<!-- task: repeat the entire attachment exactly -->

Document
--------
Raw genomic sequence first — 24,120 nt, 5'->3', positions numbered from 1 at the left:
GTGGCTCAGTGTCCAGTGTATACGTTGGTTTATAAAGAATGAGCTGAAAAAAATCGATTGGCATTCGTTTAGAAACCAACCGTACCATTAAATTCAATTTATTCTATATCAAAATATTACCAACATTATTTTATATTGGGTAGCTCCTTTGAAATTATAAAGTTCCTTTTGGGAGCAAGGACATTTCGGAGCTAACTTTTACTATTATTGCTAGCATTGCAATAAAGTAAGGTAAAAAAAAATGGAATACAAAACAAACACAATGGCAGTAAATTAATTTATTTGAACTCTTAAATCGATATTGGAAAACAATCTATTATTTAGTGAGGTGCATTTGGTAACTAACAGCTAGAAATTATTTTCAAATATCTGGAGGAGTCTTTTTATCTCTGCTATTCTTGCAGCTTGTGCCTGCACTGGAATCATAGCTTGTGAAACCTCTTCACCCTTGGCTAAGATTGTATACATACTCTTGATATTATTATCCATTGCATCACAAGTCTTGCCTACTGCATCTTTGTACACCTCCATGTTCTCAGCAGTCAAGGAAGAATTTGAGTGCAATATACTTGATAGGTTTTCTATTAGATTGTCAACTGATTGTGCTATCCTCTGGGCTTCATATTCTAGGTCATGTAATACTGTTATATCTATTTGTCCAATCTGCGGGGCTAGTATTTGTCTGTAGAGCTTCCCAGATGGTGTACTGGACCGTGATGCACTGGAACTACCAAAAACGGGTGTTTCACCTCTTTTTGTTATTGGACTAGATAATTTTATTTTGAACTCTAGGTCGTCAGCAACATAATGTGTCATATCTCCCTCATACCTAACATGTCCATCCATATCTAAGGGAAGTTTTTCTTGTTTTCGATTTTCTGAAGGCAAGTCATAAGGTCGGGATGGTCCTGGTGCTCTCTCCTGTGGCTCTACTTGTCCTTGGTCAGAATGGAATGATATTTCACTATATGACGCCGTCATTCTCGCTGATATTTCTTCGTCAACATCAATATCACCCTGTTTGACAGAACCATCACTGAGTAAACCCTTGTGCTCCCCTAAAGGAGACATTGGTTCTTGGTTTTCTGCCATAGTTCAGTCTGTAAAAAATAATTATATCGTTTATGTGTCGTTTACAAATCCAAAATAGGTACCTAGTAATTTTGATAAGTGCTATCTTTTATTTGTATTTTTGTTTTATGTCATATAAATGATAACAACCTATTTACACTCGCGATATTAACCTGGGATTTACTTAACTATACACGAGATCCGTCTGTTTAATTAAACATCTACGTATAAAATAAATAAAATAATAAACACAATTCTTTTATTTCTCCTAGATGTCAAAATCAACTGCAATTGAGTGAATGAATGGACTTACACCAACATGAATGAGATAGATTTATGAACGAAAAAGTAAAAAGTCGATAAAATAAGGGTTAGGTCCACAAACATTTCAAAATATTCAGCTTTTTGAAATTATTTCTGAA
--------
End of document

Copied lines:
Raw genomic sequence first — 24,120 nt, 5'->3', positions numbered from 1 at the left:
GTGGCTCAGTGTCCAGTGTATACGTTGGTTTATAAAGAATGAGCTGAAAAAAATCGATTGGCATTCGTTTAGAAACCAACCGTACCATTAAATTCAATTTATTCTATATCAAAATATTACCAACATTATTTTATATTGGGTAGCTCCTTTGAAATTATAAAGTTCCTTTTGGGAGCAAGGACATTTCGGAGCTAACTTTTACTATTATTGCTAGCATTGCAATAAAGTAAGGTAAAAAAAAATGGAATACAAAACAAACACAATGGCAGTAAATTAATTTATTTGAACTCTTAAATCGATATTGGAAAACAATCTATTATTTAGTGAGGTGCATTTGGTAACTAACAGCTAGAAATTATTTTCAAATATCTGGAGGAGTCTTTTTATCTCTGCTATTCTTGCAGCTTGTGCCTGCACTGGAATCATAGCTTGTGAAACCTCTTCACCCTTGGCTAAGATTGTATACATACTCTTGATATTATTATCCATTGCATCACAAGTCTTGCCTACTGCATCTTTGTACACCTCCATGTTCTCAGCAGTCAAGGAAGAATTTGAGTGCAATATACTTGATAGGTTTTCTATTAGATTGTCAACTGATTGTGCTATCCTCTGGGCTTCATATTCTAGGTCATGTAATACTGTTATATCTATTTGTCCAATCTGCGGGGCTAGTATTTGTCTGTAGAGCTTCCCAGATGGTGTACTGGACCGTGATGCACTGGAACTACCAAAAACGGGTGTTTCACCTCTTTTTGTTATTGGACTAGATAATTTTATTTTGAACTCTAGGTCGTCAGCAACATAATGTGTCATATCTCCCTCATACCTAACATGTCCATCCATATCTAAGGGAAGTTTTTCTTGTTTTCGATTTTCTGAAGGCAAGTCATAAGGTCGGGATGGTCCTGGTGCTCTCTCCTGTGGCTCTACTTGTCCTTGGTCAGAATGGAATGATATTTCACTATATGACGCCGTCATTCTCGCTGATATTTCTTCGTCAACATCAATATCACCCTGTTTGACAGAACCATCACTGAGTAAACCCTTGTGCTCCCCTAAAGGAGACATTGGTTCTTGGTTTTCTGCCATAGTTCAGTCTGTAAAAAATAATTATATCGTTTATGTGTCGTTTACAAATCCAAAATAGGTACCTAGTAATTTTGATAAGTGCTATCTTTTATTTGTATTTTTGTTTTATGTCATATAAATGATAACAACCTATTTACACTCGCGATATTAACCTGGGATTTACTTAACTATACACGAGATCCGTCTGTTTAATTAAACATCTACGTATAAAATAAATAAAATAATAAACACAATTCTTTTATTTCTCCTAGATGTCAAAATCAACTGCAATTGAGTGAATGAATGGACTTACACCAACATGAATGAGATAGATTTATGAACGAAAAAGTAAAAAGTCGATAAAATAAGGGTTAGGTCCACAAACATTTCAAAATATTCAGCTTTTTGAAATTATTTCTGAA